It is a question that's not clearly spelled out in either federal or state law, and one at the heart of debate about the future of a multi-billion dollar industry.

What is... and isn't... Indian land?

It's not a complicated question for tribes seeking to build casinos on land recently granted to them by federal officials, but that is not part of their traditional reservation.

"Tribal gaming will be on tribal land, and this is tribal land," says Glenda Nelson as she gazes out over the 40 acres her tribe sees as the future home of a casino and resort just outside the Yuba County town of Olivehurst.

Nelson, chair of the Enterprise Rancheria of theEstom Yumeka Maidu, has been working to build that casino for some 13 years in a process known to many as off-reservation gaming -- that is, a casino built on lands newly acquired by a tribe.

Off Reservation Projects

Those projects are rare.

Since Congress passed the Indian Gaming Regulatory Act (IGRA) in 1988 -- the official beginning of the modern tribal casino industry -- there have been only seven of these projects approved by federal officials. Some of those tribes still do not have casinos, as IGRA requires the governor of a state to concur with the land acquisition.

California, home to more federally recognized tribes and more Indian casinos than anywhere, has long been a hotbed of proposed off reservation casinos. Those proposals, while similar to outside observers, have hinged on different but narrow provisions in federal law that allow some tribes to have their legal status -- and, perhaps, their future casino prospects -- restored.

But most of those proposals have fizzled out, as either local communities have balked or casino investors have walked away.

The Enterprise casino project, though, is different. So, too, are plans for a casino and hotel complex just off Highway 99 in Madera County, northwest of Fresno.

That deal, for a 2,000 slot machine casino to be owned and operated by the North Fork Rancheria of Mono Indians, was approved by the Legislature in late June -- sparking a fierce debate among legislators about whether the state needs guidelines for future proposals.

"We don't have a coherent policy," says Sen. Kevin De Leon, D-Los Angeles.

De Leon has formed a legislative working group to draft such a policy. In a July 29 letter to Gov. Jerry Brown, the Democratic senator called the North Fork casino legislative vote "extremely difficult" and urged Brown to temporarily delay sending any more off reservation compacts to the Legislature.

A delay is, not surprisingly, troubling to the Enterprise tribe.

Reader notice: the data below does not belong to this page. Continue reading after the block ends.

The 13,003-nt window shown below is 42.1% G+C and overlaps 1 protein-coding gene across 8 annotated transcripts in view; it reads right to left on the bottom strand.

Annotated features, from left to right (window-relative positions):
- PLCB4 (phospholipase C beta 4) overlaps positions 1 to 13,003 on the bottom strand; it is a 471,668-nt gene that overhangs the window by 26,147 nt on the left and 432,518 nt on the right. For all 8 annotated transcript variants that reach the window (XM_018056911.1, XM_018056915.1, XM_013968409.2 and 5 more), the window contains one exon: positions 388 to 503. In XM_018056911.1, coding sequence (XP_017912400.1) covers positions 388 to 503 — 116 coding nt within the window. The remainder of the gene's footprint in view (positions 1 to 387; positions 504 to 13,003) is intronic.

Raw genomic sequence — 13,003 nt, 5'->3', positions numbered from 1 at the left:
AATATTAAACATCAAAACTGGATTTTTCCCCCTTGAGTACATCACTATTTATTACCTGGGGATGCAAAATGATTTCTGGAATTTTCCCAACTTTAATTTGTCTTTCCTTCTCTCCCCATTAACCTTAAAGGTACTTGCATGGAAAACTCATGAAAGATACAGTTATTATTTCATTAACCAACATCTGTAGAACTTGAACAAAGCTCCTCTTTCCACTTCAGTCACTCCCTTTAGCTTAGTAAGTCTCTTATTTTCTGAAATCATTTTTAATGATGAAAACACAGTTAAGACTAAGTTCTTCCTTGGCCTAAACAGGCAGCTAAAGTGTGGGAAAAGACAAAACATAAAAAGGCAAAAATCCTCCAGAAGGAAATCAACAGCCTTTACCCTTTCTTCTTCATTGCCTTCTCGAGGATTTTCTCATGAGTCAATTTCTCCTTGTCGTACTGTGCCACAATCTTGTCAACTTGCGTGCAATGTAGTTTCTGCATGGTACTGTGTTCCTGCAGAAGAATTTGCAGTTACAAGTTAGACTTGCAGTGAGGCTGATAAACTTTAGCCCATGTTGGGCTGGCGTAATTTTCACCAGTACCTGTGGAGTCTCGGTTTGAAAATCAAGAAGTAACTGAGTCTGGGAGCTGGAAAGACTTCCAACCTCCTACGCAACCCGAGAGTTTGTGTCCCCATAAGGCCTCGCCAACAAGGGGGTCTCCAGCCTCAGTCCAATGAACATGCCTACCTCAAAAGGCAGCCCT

"You know," says Nelson, "I've been told it's really not what's right or wrong. It's politics."

The off reservation projects, which are part of what's known as IGRA's seldom used 'two part determination' have drawn criticism from some established gaming tribes. Those tribes have argued off reservation casinos threaten to undermine the gaming business by saturating the market.

They also argue the designation of new property eligible for gaming runs counter to the rules that tribes have played by for almost two decades.

What Did Voters Expect?

One of California's most vocal gaming critics agrees.

"The citizens of this state deserve to vote on if they want tribal gaming to come off the reservation," says Cheryl Schmit, director of a group called Stand Up for California.

Schmit believes the two ballot initiatives approved by voters in 1998 and 2000 -- which paved the way for tribal gaming in California -- were sold to voters as limiting casino development to Indian reservations.

Last month, Schmit filed a proposed statewide ballot referendum to overturn the North Fork casino project. To date, her political campaign committee has reported raising a little more than $515,000 for the effort, with much of the cash coming from one Fresno area tribe opposed to North Fork's plans.

Schmit and some legislators wonder whether the Obama administration and the Brown administration are showing more willingness to approve off reservation projects than their predecessors.

But the numbers don't yet bear that out. Federal records show of the 22 pending casino applications by tribes across the United States, 10 are designated as off reservation projects. Only two of those are in California.

Yuba Project Waits Its Turn

In Yuba County, the Enterprise casino project has been a hotly debated topic for years. While the tribe does have an agreement with the county for a cut of the revenues, it did lose a 2005 countywide advisory vote on the casino by a 52%-48% margin.

"I'll tell you," says Enterprise chairwoman Nelson, "this is not about getting rich. "This is about providing jobs and opportunity."

But for now, her tribe's journey seems to be on hold at the state Capitol -- as legislators grapple with what they argue is the larger issue at hand.

"Once we do that, then let's entertain Enterprise," says Sen. De Leon. "But we can't have a piecemeal, go-at-it-as-we please approach."

John Myers | News10 Political Editor

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